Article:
void r2D2(){
beep(speakerPin, note_A7,100); //A
beep(speakerPin, note_G7,100); //G
beep(speakerPin, note_E7,100); //E
beep(speakerPin, note_C7,100); //C
beep(speakerPin, note_D7,100); //D
beep(speakerPin, note_B7,100); //B
beep(speakerPin, note_F7,100); //F
beep(speakerPin, note_C8,100); //C
beep(speakerPin, note_A7,100); //A
beep(speakerPin, note_G7,100); //G
beep(speakerPin, note_E7,100); //E
beep(speakerPin, note_C7,100); //C
beep(speakerPin, note_D7,100); //D
beep(speakerPin, note_B7,100); //B
beep(speakerPin, note_F7,100); //F
beep(speakerPin, note_C8,100); //C
}


void closeEncounters() {
beep(speakerPin, note_Bb5,300); //B b
delay(50);
beep(speakerPin, note_C6,300); //C
delay(50);
beep(speakerPin, note_Ab5,300); //A b
delay(50);
beep(speakerPin, note_Ab4,300); //A b
delay(50);
beep(speakerPin, note_Eb5,500); //E b
delay(500);
beep(speakerPin, note_Bb4,300); //B b
delay(100);
beep(speakerPin, note_C5,300); //C
delay(100);
beep(speakerPin, note_Ab4,300); //A b
delay(100);
beep(speakerPin, note_Ab3,300); //A b
delay(100);
beep(speakerPin, note_Eb4,500); //E b
delay(500);
beep(speakerPin, note_Bb3,300); //B b
delay(200);
beep(speakerPin, note_C4,300); //C
delay(200);
beep(speakerPin, note_Ab3,300); //A b
delay(500);
beep(speakerPin, note_Ab2,300); //A b
delay(550);
beep(speakerPin, note_Eb3,500); //E b
}

As you can see, these can be pretty verbose since we are essentially writing out each note.

Composing Sound Effects – Programmatic Method

There are more programmatic methods of obtaining these sound effects using loops and these are actually quite neat to hear!

In these functions, we are setting the frequency min and max and then using ratios (1.01, 0.99, etc) to change the pitch of the tone as it loops up or down the range.

void ohhh() {
for (int i=1000; i<2000; i=i*1.02) { beep(speakerPin,i,10); } for (int i=2000; i>1000; i=i*.98) {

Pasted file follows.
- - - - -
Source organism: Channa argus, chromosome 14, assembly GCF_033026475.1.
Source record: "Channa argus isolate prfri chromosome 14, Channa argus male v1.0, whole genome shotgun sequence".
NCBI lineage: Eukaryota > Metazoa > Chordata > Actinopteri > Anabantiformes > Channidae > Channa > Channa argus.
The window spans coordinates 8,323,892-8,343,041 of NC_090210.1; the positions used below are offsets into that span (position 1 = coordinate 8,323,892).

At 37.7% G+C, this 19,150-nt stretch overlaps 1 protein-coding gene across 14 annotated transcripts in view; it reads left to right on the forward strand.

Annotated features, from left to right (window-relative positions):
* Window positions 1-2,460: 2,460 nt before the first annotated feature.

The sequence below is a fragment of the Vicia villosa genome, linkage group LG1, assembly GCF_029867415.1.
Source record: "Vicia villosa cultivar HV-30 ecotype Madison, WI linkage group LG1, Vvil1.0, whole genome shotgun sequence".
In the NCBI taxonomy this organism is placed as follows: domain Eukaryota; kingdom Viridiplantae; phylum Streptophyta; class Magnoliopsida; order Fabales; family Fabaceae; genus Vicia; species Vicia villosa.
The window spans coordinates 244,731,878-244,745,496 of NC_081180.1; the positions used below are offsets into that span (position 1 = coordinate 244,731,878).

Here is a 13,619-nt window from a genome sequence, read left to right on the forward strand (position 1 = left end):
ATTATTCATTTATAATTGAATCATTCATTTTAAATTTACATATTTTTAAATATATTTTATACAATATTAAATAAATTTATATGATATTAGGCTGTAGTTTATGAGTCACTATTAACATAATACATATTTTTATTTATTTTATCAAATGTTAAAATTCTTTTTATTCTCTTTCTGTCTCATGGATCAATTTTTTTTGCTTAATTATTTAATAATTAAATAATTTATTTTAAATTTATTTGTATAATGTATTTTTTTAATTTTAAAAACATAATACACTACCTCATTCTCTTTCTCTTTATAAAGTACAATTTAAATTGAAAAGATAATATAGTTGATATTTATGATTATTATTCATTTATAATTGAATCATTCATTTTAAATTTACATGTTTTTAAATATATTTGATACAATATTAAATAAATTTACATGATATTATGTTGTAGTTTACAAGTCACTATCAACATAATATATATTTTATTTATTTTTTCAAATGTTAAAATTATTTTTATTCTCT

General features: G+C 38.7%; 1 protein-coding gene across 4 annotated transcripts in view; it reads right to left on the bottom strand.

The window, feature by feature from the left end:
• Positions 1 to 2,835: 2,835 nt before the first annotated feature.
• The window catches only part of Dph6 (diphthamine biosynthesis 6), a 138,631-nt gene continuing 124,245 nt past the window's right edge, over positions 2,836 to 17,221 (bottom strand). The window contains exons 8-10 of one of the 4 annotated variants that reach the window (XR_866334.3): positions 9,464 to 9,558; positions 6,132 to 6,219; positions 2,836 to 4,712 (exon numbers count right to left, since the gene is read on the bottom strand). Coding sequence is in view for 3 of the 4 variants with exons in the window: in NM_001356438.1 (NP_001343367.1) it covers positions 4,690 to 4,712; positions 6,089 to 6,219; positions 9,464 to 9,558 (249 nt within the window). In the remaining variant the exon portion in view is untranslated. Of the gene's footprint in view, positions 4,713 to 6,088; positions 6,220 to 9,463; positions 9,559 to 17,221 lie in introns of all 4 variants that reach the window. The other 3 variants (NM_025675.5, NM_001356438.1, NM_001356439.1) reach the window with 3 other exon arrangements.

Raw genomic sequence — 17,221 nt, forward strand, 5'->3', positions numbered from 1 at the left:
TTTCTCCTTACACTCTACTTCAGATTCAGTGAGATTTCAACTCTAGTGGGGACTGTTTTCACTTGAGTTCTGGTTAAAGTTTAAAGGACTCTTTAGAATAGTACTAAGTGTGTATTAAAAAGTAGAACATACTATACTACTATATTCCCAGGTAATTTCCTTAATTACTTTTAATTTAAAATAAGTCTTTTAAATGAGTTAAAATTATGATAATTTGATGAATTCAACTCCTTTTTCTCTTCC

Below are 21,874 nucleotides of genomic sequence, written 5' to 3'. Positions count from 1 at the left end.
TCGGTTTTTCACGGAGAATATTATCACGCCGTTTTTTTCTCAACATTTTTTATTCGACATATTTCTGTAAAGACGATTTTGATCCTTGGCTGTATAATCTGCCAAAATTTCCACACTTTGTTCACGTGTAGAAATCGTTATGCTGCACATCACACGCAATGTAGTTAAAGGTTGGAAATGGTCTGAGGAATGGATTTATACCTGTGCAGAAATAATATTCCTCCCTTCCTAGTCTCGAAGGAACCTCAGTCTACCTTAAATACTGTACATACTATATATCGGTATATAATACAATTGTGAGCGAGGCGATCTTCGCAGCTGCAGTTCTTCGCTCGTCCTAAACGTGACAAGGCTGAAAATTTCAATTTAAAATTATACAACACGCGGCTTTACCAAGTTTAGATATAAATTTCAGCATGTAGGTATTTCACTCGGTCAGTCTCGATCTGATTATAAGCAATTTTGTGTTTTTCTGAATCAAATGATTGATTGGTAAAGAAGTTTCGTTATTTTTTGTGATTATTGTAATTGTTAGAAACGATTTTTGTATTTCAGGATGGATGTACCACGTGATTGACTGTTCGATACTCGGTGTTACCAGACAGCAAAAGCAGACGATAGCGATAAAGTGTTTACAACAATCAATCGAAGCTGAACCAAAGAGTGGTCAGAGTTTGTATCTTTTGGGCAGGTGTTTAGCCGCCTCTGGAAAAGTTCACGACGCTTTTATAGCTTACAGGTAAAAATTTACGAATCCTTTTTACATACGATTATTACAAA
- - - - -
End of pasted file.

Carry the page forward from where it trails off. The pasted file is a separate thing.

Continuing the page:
beep(speakerPin,i,10);
}
}


void uhoh() {
for (int i=1000; i<1244; i=i*1.01) { beep(speakerPin,i,30); } delay(200); for (int i=1244; i>1108; i=i*.99) {
beep(speakerPin,i,30);
}
}

With the programmatic method, the sky is the limit for what kind of effects you can create. One idea is to create a completely random routine that will beep and squeak and whine and never get old!

That does it for now. Feel free to add comments or questions. And don’t forget to download the project files with some sample sound effect routines!

7 Comments


  1. Thanks for this very interesting read. I’m currently playing around with an Arduino and speaker setup but I find trying to get the melody I want both a fun & challenging experience.

    It would be most useful if there are any freeware utilities that can analyse music and then convert it to the pitches and durations used by the Arduino. Do you know if any such software exists?

    Thanks

    Reply


  2. Thanks for the great info. I see mention of downloading the source files, but can’t find a link anywhere on this page. I am particularly interested in the R2D2 sound effects. Thanks!

    Reply

  3. Hello! Thanks for the sound sketch! You did an AWESOME job with this. One question: Do you have the sketch where you put this into the movement of your robot? I’d like to add this to my sketch for my obstacle avoidance robot (and I’m still learning Arduino programming).

    Thanks again!

    Mike

    Reply

    1. Mike,

      Sorry for the late reply! I didn’t see your comment until today. I have added that sketch to the download section here…https://www.mycontraption.com/download/arduino-robot-using-sound-effects/

      But essentially, if the robot detects an object that is too close (Left sensor and right sensor), it stops and the “Bonk” sound effect is emitted:

      if(sleft <= 20 && sright <= 20) { // Stop Motors hard_stop(); delay(1000); bonk(); // This is the sound effect drive_backward(); delay(500); }

      Reply